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NEW DELHI : Qatar Airways has dispatched a flight of aircraft carrying 300 tonnes of coronavirus aid, free of charge, from around the world to India and will be flying in more such aid shipments into the country. The Doha-headquartered airline sees India as a strategic market and has rekindled its interest to pick up a stake in India's largest domestic airline, IndiGo, the carrier's group chief executive officer Akbar Al Baker told Mint. Qatar airways had in 2019 after entering a code share agreement with IndiGo, said that it is interested to pick up a stake in the airline. “We are very keen to take a stake in IndiGo but I don’t think this is the right time," Akbar Al Baker had said at that time. Edited excerpts from the interview:

How long is the aviation sector expected to be under stress due to the ongoing pandemic?

The stress in the aviation sector is expected to continue till the foreseeable future—at least for the next two to three years. Domestic traffic will rebound faster than international traffic, though. However, we also need to be prepared for future waves of infections, which will, from time to time, lead to restrictions in air travel that will negate whatever small rebound will happen. Any indicator of travel returning to normal will thus depend on how vaccines are deployed.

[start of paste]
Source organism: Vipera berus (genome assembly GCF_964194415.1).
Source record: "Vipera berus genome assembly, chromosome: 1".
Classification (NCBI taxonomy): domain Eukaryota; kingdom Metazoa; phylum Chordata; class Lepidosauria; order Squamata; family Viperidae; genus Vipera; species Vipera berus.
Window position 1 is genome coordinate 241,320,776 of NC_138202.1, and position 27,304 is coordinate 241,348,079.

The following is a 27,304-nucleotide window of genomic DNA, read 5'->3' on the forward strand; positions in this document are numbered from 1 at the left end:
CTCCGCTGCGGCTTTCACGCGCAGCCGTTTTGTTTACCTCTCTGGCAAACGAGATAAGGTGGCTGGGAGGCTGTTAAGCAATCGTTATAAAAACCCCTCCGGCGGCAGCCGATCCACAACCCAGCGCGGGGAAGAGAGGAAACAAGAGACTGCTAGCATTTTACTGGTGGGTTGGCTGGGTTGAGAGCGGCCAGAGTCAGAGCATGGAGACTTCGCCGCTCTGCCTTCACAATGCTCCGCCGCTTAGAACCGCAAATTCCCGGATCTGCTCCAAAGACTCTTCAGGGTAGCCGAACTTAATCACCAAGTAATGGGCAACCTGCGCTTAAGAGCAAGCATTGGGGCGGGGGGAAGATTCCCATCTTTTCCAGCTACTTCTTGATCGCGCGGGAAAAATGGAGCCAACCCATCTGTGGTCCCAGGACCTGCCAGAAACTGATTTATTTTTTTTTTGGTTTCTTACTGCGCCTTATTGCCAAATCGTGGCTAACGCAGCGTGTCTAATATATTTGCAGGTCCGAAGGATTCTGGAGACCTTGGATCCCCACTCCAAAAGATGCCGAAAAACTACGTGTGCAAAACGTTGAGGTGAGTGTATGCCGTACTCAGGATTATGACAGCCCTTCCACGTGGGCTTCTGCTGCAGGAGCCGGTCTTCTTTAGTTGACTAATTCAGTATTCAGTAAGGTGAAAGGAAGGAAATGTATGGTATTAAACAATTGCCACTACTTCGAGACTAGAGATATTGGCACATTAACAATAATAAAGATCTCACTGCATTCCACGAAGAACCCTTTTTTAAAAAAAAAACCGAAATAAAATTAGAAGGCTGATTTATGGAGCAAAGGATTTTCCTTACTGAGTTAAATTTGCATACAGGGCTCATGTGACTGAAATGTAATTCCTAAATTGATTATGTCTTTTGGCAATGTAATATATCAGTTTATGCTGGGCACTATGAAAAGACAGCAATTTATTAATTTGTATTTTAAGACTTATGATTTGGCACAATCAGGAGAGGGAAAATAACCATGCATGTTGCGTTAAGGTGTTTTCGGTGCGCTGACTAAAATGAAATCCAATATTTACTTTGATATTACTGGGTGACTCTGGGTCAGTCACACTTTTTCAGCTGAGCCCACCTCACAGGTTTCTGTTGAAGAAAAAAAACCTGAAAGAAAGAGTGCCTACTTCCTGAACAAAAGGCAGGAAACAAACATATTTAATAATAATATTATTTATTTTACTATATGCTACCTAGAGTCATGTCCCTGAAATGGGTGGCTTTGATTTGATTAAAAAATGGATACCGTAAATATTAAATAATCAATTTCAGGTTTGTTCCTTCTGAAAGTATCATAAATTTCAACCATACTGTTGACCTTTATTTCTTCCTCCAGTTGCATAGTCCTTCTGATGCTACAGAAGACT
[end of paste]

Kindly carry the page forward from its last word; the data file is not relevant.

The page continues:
What are the measures taken by Qatar Airways to mitigate covid challenges?

Qatar Airways has invested a lot into contactless processes, hygiene protocols, and PPEs for crew. We are using the world's latest ultraviolet technology to disinfect aeroplanes and airports. We have taken every single precaution to make air travel as safe as possible. Qatar Airways was the only airline to operate a fully vaccinated flight about two weeks ago. Also, I am very proud to say that all Qatar Airways staff are already vaccinated.

Qatar Airways overtook Emirates to be the largest long haul carrier during the pandemic. How did you manage to do that?

We managed to do this because we are very agile and resilient and we could implement measures before others had the time to think about them. We know how to deploy our capacity and aeroplanes, and fortunately with our modern fleet, we have been able to move capacity from one market to another, according to their size. Also, other carriers have aircraft /capacity that is not conducive (for operations) during pandemic. I, however, can't tell you more as we have competitors who are closely following us.

Are you still interested in picking up stakes in IndiGo? If so, how does this investment make sense for you?

We are still keen to pick up a stake in IndiGo. Profitability, and efficiency are main criteria of our investment. IndiGo is the largest and most efficient Indian airline, which is why we are interested in them. And India remains strategically an important market for Qatar Airways.

Are you currently in talks with IndiGo's promoters?

When we approach an investment opportunity, we don't talk about it.

What are your plans for India? Many experts say that covid will lead to Indian travellers opting for direct flights to Europe and the US, thus avoiding Middle Eastern hubs.

Qatar Airways would like to grow in India and serve more destinations. I don't agree that Indians don't want to travel through hubs in the Middle East anymore. We will sooner or later overcome covid. There is so much demand for air travel in India that people will have to travel through hubs.

Were you interested to bid for Air India?

We couldn't bid for Air India by ourselves since rules didn't allow this. We were, however, very interested to partner with the Tata Group, but I believe that they already have a partner.

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